Core partners in this effort include the Camden City School District, Alliance for a Healthier Generation, The Common Market, Food Bank of South Jersey, FoodCorps, National Farm to School Network, Wellness in the Schools, Aramark and New Jersey American Water. These organizations, several of whom have been longstanding partners, will support nutrition education and training for students and staff, procurement of fresh, local foods and measurement for the program. Youth Advisory Councils comprised of middle- and high-school students will also be key to the success of the program, ensuring student needs, tastes and preferences are considered and incorporated.
“We are very grateful for the partnership between the District and Campbell,” said Superintendent of Camden Schools Katrina T. McCombs. “I understand first-hand the power of a well-balanced meal. The Full Futures partnership will give our students the extra push to focus on their academic performance.”
Campbell, which has been headquartered in Camden for more than 150 years, is a leader in building community programs that bring together public, private and non-profit partners to create lasting change. This year, Campbell concluded the final year of its Healthy Communities program, a 10-year, $10-million effort to improve the health of young people in Camden. The program created the largest citywide network of healthy corner stores in the state, launched a citywide after-school sports program, and enhanced healthy food options and nutrition education.
“Proper nutrition is an essential component to a successful school day for every student,” said Camden Mayor Victor Carstarphen. “Access to quality food and an emphasis on nutrition education is a challenge in urban areas and in communities of color. I am delighted to see Campbell, with more than 150 years in the Camden community, helping to bridge the gap between access to nutritious food and academic performance. Full Futures will help to overhaul school nutrition while bringing positive change for thousands of Camden students.”
Through the past ten years of the Healthy Communities program, Campbell and its partners identified opportunities to enhance the school nutrition environment—from cafeteria equipment and cooking techniques to menu changes, which led to the formation of Full Futures.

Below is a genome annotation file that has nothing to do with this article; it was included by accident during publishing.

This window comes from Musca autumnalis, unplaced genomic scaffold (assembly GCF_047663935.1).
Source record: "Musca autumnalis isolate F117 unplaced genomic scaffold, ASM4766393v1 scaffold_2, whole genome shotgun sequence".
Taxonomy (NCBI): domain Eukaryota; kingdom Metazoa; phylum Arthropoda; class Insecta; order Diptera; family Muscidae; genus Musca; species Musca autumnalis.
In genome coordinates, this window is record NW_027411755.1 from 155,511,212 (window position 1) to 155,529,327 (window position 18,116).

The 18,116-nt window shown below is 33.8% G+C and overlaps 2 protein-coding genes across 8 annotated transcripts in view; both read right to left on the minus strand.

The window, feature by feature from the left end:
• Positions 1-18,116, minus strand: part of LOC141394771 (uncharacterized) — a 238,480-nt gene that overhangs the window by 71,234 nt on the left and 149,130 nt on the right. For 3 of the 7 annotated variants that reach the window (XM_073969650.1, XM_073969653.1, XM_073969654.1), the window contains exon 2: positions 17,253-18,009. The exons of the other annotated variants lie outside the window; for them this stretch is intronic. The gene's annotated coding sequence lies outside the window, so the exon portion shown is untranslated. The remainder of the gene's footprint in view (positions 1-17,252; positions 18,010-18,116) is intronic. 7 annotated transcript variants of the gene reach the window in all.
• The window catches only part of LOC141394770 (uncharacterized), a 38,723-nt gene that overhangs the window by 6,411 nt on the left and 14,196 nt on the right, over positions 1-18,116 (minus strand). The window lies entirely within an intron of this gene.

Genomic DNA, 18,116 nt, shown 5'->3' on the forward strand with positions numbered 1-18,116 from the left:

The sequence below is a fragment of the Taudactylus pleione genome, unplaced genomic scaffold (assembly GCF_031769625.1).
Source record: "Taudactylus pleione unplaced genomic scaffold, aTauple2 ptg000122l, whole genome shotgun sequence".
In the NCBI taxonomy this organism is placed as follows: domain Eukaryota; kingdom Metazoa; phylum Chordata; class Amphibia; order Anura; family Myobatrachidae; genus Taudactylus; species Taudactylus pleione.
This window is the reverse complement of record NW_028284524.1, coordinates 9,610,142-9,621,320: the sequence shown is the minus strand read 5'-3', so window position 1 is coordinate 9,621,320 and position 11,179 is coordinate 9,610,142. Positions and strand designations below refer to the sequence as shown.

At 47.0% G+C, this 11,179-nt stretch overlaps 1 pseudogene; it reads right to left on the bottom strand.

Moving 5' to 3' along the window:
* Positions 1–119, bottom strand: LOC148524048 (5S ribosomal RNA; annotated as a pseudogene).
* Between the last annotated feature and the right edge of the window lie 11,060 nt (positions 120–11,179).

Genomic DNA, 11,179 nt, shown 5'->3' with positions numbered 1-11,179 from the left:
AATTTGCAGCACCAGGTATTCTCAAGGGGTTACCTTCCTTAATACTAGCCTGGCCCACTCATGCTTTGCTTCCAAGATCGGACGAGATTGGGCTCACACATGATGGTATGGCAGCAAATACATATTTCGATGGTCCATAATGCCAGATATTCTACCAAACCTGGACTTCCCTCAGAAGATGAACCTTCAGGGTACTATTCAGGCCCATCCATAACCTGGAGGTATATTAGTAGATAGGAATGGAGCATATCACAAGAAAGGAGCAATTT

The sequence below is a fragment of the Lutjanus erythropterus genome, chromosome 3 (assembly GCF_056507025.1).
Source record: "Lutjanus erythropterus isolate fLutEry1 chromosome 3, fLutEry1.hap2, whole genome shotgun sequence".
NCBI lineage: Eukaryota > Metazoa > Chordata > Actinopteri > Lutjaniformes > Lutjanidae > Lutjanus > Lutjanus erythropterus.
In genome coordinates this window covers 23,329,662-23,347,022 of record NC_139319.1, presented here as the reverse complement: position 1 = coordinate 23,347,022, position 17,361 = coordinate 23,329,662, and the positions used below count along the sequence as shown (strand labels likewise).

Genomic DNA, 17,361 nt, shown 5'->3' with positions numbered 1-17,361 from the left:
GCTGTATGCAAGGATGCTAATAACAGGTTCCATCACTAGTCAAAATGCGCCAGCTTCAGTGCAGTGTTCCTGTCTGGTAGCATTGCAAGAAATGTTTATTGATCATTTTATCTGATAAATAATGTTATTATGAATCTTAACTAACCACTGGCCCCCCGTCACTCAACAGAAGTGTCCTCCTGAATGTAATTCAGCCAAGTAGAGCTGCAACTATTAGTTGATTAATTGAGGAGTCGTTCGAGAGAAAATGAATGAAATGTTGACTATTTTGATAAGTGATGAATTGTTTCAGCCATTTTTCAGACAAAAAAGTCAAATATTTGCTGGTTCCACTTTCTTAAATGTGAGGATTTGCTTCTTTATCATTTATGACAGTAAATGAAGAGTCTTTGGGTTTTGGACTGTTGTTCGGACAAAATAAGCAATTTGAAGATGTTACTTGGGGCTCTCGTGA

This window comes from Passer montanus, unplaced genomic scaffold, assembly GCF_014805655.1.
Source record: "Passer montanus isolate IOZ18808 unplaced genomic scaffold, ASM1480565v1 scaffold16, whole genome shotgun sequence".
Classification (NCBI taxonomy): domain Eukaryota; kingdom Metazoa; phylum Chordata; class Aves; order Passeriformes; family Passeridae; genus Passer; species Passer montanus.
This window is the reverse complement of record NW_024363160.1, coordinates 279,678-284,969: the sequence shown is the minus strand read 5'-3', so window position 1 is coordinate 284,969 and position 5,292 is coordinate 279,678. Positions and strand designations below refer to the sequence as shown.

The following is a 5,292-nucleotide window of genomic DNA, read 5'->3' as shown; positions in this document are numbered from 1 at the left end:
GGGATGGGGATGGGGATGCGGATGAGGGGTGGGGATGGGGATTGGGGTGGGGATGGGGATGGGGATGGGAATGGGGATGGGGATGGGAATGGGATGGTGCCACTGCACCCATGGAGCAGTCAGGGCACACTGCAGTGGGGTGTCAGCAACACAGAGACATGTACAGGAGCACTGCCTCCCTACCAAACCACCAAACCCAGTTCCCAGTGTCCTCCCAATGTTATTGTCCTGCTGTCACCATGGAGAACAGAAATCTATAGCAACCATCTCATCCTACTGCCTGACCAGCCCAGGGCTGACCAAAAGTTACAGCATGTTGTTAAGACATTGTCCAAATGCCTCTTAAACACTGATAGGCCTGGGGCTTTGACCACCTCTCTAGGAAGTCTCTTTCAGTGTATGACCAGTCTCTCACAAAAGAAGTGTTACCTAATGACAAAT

“I applaud Campbell, FoodCorps and the other partners on the launch of this innovative new partnership in Camden to ensure children have access to the nutritious meals they need to thrive,” said Rep. Donald Norcross. “As an advocate for school infrastructure funding, I know we must all work together to give our children opportunities to succeed.”
“We’re excited to build on Campbell’s legacy of impact with the launch of Full Futures,” said Kim Fortunato, Vice President of Community Affairs and President, Campbell Soup Foundation. “We look forward to incorporating the learnings from our pilot as we expand the program to additional Campbell communities.”
B-roll of the program in action is available at campbellsoupcompany.com/FullFuturesBroll. For more information on how Campbell is making a lasting impact in its hometown communities, visit campbellsoupcompany.com/our-impact/community/.
About Campbell Soup Company
For more than 150 years, Campbell (NYSE: CPB) has been connecting people through food they love. Generations of consumers have trusted Campbell to provide delicious and affordable food and beverages. Headquartered in Camden, N.J. since 1869, Campbell generated fiscal 2021 net sales of nearly $8.5 billion. Our portfolio includes iconic brands such as Campbell’s, Cape Cod, Goldfish, Kettle Brand, Lance, Late July, Milano, Pace, Pacific Foods, Pepperidge Farm, Prego, Snyder’s of Hanover, Swanson and V8. Campbell has a heritage of giving back and acting as a good steward of the environment. The company is a member of the Standard & Poor's 500 as well as the FTSE4Good and Bloomberg Gender-Equality Indices. For more information, visit www.campbellsoupcompany.com or follow company news on Twitter via @CampbellSoupCo.
1 UC Davis
2 CDC's Healthy Schools